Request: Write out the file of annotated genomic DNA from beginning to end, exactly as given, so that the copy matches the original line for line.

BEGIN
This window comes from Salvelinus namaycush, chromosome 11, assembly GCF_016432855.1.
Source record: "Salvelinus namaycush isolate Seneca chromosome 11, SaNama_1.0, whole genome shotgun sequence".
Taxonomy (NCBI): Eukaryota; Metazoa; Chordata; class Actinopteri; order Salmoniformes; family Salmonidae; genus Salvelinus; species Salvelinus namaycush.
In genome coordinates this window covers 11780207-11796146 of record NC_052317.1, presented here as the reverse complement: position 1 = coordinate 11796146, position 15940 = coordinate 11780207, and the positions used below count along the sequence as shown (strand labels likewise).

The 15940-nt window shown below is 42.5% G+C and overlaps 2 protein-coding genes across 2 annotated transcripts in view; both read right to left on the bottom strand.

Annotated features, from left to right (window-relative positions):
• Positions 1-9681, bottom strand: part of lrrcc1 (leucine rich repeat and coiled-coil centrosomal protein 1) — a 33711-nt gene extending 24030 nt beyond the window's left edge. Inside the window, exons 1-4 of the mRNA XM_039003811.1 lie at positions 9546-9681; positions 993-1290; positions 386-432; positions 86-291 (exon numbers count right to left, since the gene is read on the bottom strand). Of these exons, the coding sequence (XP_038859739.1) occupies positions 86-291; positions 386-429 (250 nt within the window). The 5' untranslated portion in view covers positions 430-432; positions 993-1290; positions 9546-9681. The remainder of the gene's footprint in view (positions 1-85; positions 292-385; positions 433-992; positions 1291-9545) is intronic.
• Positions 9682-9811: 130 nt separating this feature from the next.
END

This window comes from Salvelinus namaycush, chromosome 11, assembly GCF_016432855.1.
Source record: "Salvelinus namaycush isolate Seneca chromosome 11, SaNama_1.0, whole genome shotgun sequence".
Taxonomy (NCBI): Eukaryota; Metazoa; Chordata; class Actinopteri; order Salmoniformes; family Salmonidae; genus Salvelinus; species Salvelinus namaycush.
In genome coordinates this window covers 11780207-11796146 of record NC_052317.1, presented here as the reverse complement: position 1 = coordinate 11796146, position 15940 = coordinate 11780207, and the positions used below count along the sequence as shown (strand labels likewise).

The 15940-nt window shown below is 42.5% G+C and overlaps 2 protein-coding genes across 2 annotated transcripts in view; both read right to left on the bottom strand.

Annotated features, from left to right (window-relative positions):
• Positions 1-9681, bottom strand: part of lrrcc1 (leucine rich repeat and coiled-coil centrosomal protein 1) — a 33711-nt gene extending 24030 nt beyond the window's left edge. Inside the window, exons 1-4 of the mRNA XM_039003811.1 lie at positions 9546-9681; positions 993-1290; positions 386-432; positions 86-291 (exon numbers count right to left, since the gene is read on the bottom strand). Of these exons, the coding sequence (XP_038859739.1) occupies positions 86-291; positions 386-429 (250 nt within the window). The 5' untranslated portion in view covers positions 430-432; positions 993-1290; positions 9546-9681. The remainder of the gene's footprint in view (positions 1-85; positions 292-385; positions 433-992; positions 1291-9545) is intronic.
• Positions 9682-9811: 130 nt separating this feature from the next.